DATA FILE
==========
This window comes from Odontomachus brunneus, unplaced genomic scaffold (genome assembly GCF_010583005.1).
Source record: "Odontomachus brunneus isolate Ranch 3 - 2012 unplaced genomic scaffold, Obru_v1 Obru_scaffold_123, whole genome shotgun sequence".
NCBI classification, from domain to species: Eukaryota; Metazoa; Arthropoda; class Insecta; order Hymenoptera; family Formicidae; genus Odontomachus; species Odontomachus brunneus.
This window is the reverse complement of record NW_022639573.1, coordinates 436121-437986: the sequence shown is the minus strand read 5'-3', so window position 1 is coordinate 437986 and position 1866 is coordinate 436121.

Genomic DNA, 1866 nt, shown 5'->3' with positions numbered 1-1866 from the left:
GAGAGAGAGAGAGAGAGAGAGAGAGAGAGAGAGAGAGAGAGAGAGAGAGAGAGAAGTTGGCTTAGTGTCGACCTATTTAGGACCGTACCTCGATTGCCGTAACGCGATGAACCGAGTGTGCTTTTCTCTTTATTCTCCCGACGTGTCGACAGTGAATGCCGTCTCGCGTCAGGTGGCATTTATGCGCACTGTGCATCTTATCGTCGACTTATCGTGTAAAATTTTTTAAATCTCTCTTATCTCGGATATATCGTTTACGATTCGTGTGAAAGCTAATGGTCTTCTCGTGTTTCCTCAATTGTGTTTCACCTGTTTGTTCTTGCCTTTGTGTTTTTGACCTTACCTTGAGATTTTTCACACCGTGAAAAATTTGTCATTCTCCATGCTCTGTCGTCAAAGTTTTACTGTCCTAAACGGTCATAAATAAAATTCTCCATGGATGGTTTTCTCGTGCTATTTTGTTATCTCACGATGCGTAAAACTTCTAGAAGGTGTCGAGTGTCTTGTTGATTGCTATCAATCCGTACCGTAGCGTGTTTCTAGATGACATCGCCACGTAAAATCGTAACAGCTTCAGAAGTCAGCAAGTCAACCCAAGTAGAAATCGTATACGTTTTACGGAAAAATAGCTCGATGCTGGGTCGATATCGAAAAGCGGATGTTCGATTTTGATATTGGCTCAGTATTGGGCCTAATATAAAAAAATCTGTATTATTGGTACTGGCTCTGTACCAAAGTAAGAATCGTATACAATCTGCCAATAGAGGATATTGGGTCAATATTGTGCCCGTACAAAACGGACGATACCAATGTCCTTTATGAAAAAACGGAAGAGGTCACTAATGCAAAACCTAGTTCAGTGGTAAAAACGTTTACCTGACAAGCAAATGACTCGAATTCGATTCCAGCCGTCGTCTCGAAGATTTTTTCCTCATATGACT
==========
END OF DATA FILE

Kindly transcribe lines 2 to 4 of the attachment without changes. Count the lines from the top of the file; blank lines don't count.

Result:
Source record: "Odontomachus brunneus isolate Ranch 3 - 2012 unplaced genomic scaffold, Obru_v1 Obru_scaffold_123, whole genome shotgun sequence".
NCBI classification, from domain to species: Eukaryota; Metazoa; Arthropoda; class Insecta; order Hymenoptera; family Formicidae; genus Odontomachus; species Odontomachus brunneus.
This window is the reverse complement of record NW_022639573.1, coordinates 436121-437986: the sequence shown is the minus strand read 5'-3', so window position 1 is coordinate 437986 and position 1866 is coordinate 436121.